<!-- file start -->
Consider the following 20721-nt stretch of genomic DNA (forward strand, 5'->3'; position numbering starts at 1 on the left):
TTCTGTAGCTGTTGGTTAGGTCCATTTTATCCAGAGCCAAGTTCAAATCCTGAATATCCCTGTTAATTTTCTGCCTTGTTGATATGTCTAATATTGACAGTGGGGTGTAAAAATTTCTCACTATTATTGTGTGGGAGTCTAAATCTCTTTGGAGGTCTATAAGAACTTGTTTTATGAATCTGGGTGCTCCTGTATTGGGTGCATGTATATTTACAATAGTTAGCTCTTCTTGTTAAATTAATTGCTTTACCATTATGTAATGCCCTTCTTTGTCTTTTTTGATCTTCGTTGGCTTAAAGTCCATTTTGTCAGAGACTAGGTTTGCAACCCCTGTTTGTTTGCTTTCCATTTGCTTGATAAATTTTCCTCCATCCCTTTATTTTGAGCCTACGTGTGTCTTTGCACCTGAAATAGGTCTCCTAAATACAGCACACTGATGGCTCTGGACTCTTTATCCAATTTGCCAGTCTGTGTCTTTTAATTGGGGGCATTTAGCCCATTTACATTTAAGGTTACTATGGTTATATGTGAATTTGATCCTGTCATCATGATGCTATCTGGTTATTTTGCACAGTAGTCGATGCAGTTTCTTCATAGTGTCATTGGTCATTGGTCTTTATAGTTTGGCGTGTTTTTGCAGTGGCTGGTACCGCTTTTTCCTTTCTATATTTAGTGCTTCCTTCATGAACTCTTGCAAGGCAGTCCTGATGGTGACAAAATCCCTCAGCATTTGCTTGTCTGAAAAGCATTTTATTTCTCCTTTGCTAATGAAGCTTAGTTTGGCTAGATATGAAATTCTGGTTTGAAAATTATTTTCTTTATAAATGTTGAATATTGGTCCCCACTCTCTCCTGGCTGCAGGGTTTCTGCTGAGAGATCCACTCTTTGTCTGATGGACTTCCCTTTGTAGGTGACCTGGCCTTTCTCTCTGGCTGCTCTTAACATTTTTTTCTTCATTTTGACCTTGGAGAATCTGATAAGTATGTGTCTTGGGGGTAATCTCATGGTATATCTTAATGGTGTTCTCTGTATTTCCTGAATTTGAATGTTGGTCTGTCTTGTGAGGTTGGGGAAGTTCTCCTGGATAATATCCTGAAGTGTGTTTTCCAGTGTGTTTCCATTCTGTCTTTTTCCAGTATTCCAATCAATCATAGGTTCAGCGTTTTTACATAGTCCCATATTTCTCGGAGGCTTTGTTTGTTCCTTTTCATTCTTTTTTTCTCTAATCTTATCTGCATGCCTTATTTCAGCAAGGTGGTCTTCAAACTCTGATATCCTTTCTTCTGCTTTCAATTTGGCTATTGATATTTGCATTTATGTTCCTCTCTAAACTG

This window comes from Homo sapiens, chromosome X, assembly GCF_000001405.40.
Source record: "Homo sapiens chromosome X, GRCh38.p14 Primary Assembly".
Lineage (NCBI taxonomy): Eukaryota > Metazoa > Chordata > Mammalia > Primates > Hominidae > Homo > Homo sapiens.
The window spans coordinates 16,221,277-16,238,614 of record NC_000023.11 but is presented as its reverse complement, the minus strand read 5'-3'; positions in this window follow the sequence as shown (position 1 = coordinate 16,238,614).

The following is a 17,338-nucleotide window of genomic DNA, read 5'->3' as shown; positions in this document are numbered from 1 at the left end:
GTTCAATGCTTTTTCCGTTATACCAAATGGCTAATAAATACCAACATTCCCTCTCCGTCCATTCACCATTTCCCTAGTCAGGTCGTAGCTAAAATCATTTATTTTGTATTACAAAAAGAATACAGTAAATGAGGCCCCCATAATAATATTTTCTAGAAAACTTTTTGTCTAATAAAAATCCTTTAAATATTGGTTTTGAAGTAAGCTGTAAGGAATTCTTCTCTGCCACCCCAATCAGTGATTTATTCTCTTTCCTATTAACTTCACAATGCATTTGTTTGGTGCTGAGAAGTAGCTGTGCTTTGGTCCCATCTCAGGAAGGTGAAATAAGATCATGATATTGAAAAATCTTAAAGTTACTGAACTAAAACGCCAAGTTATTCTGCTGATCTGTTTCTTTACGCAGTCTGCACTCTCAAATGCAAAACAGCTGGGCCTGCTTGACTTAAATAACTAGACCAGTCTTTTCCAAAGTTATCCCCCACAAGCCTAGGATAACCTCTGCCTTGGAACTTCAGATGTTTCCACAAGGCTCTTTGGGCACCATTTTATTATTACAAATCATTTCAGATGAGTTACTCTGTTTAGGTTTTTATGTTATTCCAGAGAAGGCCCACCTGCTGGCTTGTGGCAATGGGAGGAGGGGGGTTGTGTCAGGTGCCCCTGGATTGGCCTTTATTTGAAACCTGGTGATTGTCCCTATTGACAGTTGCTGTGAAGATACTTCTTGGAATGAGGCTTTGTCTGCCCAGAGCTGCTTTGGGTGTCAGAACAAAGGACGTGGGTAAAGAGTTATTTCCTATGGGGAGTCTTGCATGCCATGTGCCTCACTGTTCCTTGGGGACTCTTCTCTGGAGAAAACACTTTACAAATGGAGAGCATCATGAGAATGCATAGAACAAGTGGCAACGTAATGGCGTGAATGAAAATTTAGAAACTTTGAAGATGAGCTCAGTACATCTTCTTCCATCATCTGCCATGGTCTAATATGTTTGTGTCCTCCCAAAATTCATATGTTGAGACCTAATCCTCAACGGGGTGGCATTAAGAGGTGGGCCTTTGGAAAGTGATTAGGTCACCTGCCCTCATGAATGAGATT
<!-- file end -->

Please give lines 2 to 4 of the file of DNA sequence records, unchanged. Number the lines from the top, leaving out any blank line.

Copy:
TTCTGTAGCTGTTGGTTAGGTCCATTTTATCCAGAGCCAAGTTCAAATCCTGAATATCCCTGTTAATTTTCTGCCTTGTTGATATGTCTAATATTGACAGTGGGGTGTAAAAATTTCTCACTATTATTGTGTGGGAGTCTAAATCTCTTTGGAGGTCTATAAGAACTTGTTTTATGAATCTGGGTGCTCCTGTATTGGGTGCATGTATATTTACAATAGTTAGCTCTTCTTGTTAAATTAATTGCTTTACCATTATGTAATGCCCTTCTTTGTCTTTTTTGATCTTCGTTGGCTTAAAGTCCATTTTGTCAGAGACTAGGTTTGCAACCCCTGTTTGTTTGCTTTCCATTTGCTTGATAAATTTTCCTCCATCCCTTTATTTTGAGCCTACGTGTGTCTTTGCACCTGAAATAGGTCTCCTAAATACAGCACACTGATGGCTCTGGACTCTTTATCCAATTTGCCAGTCTGTGTCTTTTAATTGGGGGCATTTAGCCCATTTACATTTAAGGTTACTATGGTTATATGTGAATTTGATCCTGTCATCATGATGCTATCTGGTTATTTTGCACAGTAGTCGATGCAGTTTCTTCATAGTGTCATTGGTCATTGGTCTTTATAGTTTGGCGTGTTTTTGCAGTGGCTGGTACCGCTTTTTCCTTTCTATATTTAGTGCTTCCTTCATGAACTCTTGCAAGGCAGTCCTGATGGTGACAAAATCCCTCAGCATTTGCTTGTCTGAAAAGCATTTTATTTCTCCTTTGCTAATGAAGCTTAGTTTGGCTAGATATGAAATTCTGGTTTGAAAATTATTTTCTTTATAAATGTTGAATATTGGTCCCCACTCTCTCCTGGCTGCAGGGTTTCTGCTGAGAGATCCACTCTTTGTCTGATGGACTTCCCTTTGTAGGTGACCTGGCCTTTCTCTCTGGCTGCTCTTAACATTTTTTTCTTCATTTTGACCTTGGAGAATCTGATAAGTATGTGTCTTGGGGGTAATCTCATGGTATATCTTAATGGTGTTCTCTGTATTTCCTGAATTTGAATGTTGGTCTGTCTTGTGAGGTTGGGGAAGTTCTCCTGGATAATATCCTGAAGTGTGTTTTCCAGTGTGTTTCCATTCTGTCTTTTTCCAGTATTCCAATCAATCATAGGTTCAGCGTTTTTACATAGTCCCATATTTCTCGGAGGCTTTGTTTGTTCCTTTTCATTCTTTTTTTCTCTAATCTTATCTGCATGCCTTATTTCAGCAAGGTGGTCTTCAAACTCTGATATCCTTTCTTCTGCTTTCAATTTGGCTATTGATATTTGCATTTATGTTCCTCTCTAAACTG

This window comes from Homo sapiens, chromosome X, assembly GCF_000001405.40.
Source record: "Homo sapiens chromosome X, GRCh38.p14 Primary Assembly".